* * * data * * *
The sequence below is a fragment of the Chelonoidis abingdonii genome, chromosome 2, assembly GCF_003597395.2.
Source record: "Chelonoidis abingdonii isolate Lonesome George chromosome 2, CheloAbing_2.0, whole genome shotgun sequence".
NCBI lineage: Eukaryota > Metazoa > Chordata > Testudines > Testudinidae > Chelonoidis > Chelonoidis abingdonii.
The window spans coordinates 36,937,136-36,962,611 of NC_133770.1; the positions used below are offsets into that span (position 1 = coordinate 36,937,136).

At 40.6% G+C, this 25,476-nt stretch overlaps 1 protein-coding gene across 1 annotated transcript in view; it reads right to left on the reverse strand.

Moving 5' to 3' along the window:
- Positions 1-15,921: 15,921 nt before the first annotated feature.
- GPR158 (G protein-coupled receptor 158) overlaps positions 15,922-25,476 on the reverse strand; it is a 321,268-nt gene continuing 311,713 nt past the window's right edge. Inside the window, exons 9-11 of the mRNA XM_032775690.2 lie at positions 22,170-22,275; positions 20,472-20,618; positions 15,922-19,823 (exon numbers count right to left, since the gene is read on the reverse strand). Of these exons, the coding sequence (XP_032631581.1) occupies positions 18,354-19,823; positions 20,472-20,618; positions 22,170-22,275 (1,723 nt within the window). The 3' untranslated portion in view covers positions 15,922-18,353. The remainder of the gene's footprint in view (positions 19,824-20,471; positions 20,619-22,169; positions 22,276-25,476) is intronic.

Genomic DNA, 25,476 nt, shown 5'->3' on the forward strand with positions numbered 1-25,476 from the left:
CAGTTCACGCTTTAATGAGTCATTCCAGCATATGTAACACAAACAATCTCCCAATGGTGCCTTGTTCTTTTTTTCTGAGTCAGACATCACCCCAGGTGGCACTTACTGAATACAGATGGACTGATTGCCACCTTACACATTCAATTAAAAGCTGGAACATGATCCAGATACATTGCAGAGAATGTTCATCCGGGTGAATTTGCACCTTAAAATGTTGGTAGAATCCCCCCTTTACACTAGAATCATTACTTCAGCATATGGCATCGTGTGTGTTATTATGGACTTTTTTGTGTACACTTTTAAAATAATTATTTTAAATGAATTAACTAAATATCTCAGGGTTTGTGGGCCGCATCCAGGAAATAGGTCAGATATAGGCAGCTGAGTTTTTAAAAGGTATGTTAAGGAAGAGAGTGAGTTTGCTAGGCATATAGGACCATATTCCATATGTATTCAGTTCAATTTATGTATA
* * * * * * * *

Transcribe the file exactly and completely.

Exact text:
The sequence below is a fragment of the Chelonoidis abingdonii genome, chromosome 2, assembly GCF_003597395.2.
Source record: "Chelonoidis abingdonii isolate Lonesome George chromosome 2, CheloAbing_2.0, whole genome shotgun sequence".
NCBI lineage: Eukaryota > Metazoa > Chordata > Testudines > Testudinidae > Chelonoidis > Chelonoidis abingdonii.
The window spans coordinates 36,937,136-36,962,611 of NC_133770.1; the positions used below are offsets into that span (position 1 = coordinate 36,937,136).

At 40.6% G+C, this 25,476-nt stretch overlaps 1 protein-coding gene across 1 annotated transcript in view; it reads right to left on the reverse strand.

Moving 5' to 3' along the window:
- Positions 1-15,921: 15,921 nt before the first annotated feature.
- GPR158 (G protein-coupled receptor 158) overlaps positions 15,922-25,476 on the reverse strand; it is a 321,268-nt gene continuing 311,713 nt past the window's right edge. Inside the window, exons 9-11 of the mRNA XM_032775690.2 lie at positions 22,170-22,275; positions 20,472-20,618; positions 15,922-19,823 (exon numbers count right to left, since the gene is read on the reverse strand). Of these exons, the coding sequence (XP_032631581.1) occupies positions 18,354-19,823; positions 20,472-20,618; positions 22,170-22,275 (1,723 nt within the window). The 3' untranslated portion in view covers positions 15,922-18,353. The remainder of the gene's footprint in view (positions 19,824-20,471; positions 20,619-22,169; positions 22,276-25,476) is intronic.

Genomic DNA, 25,476 nt, shown 5'->3' on the forward strand with positions numbered 1-25,476 from the left:
CAGTTCACGCTTTAATGAGTCATTCCAGCATATGTAACACAAACAATCTCCCAATGGTGCCTTGTTCTTTTTTTCTGAGTCAGACATCACCCCAGGTGGCACTTACTGAATACAGATGGACTGATTGCCACCTTACACATTCAATTAAAAGCTGGAACATGATCCAGATACATTGCAGAGAATGTTCATCCGGGTGAATTTGCACCTTAAAATGTTGGTAGAATCCCCCCTTTACACTAGAATCATTACTTCAGCATATGGCATCGTGTGTGTTATTATGGACTTTTTTGTGTACACTTTTAAAATAATTATTTTAAATGAATTAACTAAATATCTCAGGGTTTGTGGGCCGCATCCAGGAAATAGGTCAGATATAGGCAGCTGAGTTTTTAAAAGGTATGTTAAGGAAGAGAGTGAGTTTGCTAGGCATATAGGACCATATTCCATATGTATTCAGTTCAATTTATGTATA